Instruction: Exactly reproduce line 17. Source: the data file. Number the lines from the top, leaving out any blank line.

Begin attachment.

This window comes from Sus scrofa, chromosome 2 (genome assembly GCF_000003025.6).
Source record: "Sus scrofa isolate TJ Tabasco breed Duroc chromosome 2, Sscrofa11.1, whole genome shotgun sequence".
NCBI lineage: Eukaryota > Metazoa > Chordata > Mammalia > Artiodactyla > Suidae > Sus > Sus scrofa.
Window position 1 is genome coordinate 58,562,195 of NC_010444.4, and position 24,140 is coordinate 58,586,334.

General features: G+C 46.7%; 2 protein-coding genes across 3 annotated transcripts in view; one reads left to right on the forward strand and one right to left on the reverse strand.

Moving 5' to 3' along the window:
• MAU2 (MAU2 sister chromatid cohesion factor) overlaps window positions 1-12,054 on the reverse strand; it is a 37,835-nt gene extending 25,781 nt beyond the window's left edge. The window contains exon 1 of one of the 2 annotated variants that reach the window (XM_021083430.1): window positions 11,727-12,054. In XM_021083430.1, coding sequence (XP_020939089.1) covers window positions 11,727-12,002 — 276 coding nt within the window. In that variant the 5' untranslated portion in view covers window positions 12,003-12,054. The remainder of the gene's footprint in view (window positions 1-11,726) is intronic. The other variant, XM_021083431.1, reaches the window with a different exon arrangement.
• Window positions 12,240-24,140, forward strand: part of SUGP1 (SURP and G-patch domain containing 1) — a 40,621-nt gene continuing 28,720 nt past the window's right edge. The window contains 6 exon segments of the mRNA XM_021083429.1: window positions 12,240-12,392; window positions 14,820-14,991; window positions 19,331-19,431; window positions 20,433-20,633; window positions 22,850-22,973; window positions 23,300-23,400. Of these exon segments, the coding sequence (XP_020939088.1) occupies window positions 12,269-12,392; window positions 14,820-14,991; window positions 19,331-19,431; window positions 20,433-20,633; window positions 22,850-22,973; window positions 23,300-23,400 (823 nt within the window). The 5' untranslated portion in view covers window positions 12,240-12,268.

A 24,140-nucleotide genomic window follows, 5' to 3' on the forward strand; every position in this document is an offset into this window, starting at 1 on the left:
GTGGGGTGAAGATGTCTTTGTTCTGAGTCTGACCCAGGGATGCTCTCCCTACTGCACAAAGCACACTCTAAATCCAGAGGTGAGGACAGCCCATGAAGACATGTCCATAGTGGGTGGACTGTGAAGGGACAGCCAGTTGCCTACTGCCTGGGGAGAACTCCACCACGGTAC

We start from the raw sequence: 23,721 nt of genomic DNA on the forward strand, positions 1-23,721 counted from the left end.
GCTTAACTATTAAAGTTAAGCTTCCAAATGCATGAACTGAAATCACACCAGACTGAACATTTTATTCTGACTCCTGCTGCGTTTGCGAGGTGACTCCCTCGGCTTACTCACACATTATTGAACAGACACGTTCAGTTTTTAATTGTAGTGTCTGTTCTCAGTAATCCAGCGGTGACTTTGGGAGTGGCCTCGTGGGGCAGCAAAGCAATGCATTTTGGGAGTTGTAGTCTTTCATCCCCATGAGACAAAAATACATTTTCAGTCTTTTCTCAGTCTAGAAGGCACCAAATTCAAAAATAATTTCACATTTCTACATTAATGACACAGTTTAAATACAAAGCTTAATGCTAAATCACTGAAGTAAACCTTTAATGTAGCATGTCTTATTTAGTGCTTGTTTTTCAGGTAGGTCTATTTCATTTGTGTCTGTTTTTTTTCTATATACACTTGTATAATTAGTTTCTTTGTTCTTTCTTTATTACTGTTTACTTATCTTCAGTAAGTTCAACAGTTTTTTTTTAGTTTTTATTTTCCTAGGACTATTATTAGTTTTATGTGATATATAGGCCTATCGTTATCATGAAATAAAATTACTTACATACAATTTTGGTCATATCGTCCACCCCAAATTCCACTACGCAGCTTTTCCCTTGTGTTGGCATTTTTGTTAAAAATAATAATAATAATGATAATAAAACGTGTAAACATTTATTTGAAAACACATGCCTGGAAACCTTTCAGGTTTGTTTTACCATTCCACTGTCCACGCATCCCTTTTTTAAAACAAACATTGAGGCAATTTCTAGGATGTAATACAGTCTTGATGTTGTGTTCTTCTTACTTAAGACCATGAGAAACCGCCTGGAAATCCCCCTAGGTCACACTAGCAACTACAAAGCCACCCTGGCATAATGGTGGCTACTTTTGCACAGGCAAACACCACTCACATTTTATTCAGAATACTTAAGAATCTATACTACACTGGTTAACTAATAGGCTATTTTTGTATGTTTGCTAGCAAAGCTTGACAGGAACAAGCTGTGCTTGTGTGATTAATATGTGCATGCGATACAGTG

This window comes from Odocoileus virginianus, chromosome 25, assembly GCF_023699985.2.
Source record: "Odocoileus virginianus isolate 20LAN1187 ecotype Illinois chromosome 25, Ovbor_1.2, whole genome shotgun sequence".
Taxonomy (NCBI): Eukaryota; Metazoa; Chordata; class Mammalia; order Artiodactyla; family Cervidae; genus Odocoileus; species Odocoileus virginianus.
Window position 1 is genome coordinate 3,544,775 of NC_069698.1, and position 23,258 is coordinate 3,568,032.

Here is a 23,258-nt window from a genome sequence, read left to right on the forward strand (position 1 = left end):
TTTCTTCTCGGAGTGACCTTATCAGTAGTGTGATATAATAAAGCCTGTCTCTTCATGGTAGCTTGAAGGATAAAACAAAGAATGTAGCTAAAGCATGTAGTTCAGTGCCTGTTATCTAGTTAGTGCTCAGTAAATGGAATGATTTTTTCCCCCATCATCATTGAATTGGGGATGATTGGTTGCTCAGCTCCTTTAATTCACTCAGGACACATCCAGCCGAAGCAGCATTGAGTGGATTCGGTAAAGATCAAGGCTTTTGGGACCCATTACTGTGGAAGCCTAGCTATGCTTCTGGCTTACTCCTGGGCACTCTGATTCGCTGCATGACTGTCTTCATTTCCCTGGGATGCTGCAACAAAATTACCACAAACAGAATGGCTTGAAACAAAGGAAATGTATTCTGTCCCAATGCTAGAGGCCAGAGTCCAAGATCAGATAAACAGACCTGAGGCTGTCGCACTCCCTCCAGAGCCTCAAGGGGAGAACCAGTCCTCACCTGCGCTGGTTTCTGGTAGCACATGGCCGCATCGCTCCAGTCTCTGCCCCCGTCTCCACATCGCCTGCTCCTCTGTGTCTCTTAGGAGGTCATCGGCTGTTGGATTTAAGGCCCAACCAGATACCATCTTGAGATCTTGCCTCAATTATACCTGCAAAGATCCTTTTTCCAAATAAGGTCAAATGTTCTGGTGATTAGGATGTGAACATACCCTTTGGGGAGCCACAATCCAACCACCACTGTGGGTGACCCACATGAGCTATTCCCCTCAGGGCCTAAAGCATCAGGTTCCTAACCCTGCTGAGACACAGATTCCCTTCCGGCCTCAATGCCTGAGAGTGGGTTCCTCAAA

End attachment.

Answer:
Here is a 23,258-nt window from a genome sequence, read left to right on the forward strand (position 1 = left end):